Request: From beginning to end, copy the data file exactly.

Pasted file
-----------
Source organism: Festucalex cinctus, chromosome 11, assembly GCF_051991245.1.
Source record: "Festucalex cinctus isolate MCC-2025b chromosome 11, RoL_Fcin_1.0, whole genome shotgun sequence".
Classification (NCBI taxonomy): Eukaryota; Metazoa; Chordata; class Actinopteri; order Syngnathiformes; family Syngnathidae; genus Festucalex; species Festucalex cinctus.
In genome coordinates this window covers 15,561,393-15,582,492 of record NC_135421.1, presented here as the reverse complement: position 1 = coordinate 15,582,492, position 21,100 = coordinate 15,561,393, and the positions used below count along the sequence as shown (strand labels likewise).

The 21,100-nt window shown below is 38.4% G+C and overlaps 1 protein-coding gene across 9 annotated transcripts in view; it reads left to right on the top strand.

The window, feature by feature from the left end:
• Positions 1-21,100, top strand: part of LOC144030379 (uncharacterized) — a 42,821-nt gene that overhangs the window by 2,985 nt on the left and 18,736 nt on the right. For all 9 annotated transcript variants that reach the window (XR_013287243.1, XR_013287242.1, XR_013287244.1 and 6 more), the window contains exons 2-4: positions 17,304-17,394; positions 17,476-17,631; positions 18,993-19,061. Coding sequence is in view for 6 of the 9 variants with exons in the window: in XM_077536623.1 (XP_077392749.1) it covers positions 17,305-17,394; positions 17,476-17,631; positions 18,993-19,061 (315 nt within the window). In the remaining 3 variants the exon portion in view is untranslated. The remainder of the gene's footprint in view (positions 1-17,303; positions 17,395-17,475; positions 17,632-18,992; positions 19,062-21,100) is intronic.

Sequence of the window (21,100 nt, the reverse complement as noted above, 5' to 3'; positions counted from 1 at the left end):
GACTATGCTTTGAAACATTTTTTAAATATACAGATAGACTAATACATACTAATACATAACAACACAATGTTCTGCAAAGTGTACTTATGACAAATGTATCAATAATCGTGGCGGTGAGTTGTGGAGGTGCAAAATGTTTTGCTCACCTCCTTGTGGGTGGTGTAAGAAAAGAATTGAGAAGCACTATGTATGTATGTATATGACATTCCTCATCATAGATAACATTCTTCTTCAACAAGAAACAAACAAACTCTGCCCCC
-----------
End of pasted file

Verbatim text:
Source organism: Festucalex cinctus, chromosome 11, assembly GCF_051991245.1.
Source record: "Festucalex cinctus isolate MCC-2025b chromosome 11, RoL_Fcin_1.0, whole genome shotgun sequence".
Classification (NCBI taxonomy): Eukaryota; Metazoa; Chordata; class Actinopteri; order Syngnathiformes; family Syngnathidae; genus Festucalex; species Festucalex cinctus.
In genome coordinates this window covers 15,561,393-15,582,492 of record NC_135421.1, presented here as the reverse complement: position 1 = coordinate 15,582,492, position 21,100 = coordinate 15,561,393, and the positions used below count along the sequence as shown (strand labels likewise).

The 21,100-nt window shown below is 38.4% G+C and overlaps 1 protein-coding gene across 9 annotated transcripts in view; it reads left to right on the top strand.

The window, feature by feature from the left end:
• Positions 1-21,100, top strand: part of LOC144030379 (uncharacterized) — a 42,821-nt gene that overhangs the window by 2,985 nt on the left and 18,736 nt on the right. For all 9 annotated transcript variants that reach the window (XR_013287243.1, XR_013287242.1, XR_013287244.1 and 6 more), the window contains exons 2-4: positions 17,304-17,394; positions 17,476-17,631; positions 18,993-19,061. Coding sequence is in view for 6 of the 9 variants with exons in the window: in XM_077536623.1 (XP_077392749.1) it covers positions 17,305-17,394; positions 17,476-17,631; positions 18,993-19,061 (315 nt within the window). In the remaining 3 variants the exon portion in view is untranslated. The remainder of the gene's footprint in view (positions 1-17,303; positions 17,395-17,475; positions 17,632-18,992; positions 19,062-21,100) is intronic.

Sequence of the window (21,100 nt, the reverse complement as noted above, 5' to 3'; positions counted from 1 at the left end):
GACTATGCTTTGAAACATTTTTTAAATATACAGATAGACTAATACATACTAATACATAACAACACAATGTTCTGCAAAGTGTACTTATGACAAATGTATCAATAATCGTGGCGGTGAGTTGTGGAGGTGCAAAATGTTTTGCTCACCTCCTTGTGGGTGGTGTAAGAAAAGAATTGAGAAGCACTATGTATGTATGTATATGACATTCCTCATCATAGATAACATTCTTCTTCAACAAGAAACAAACAAACTCTGCCCCC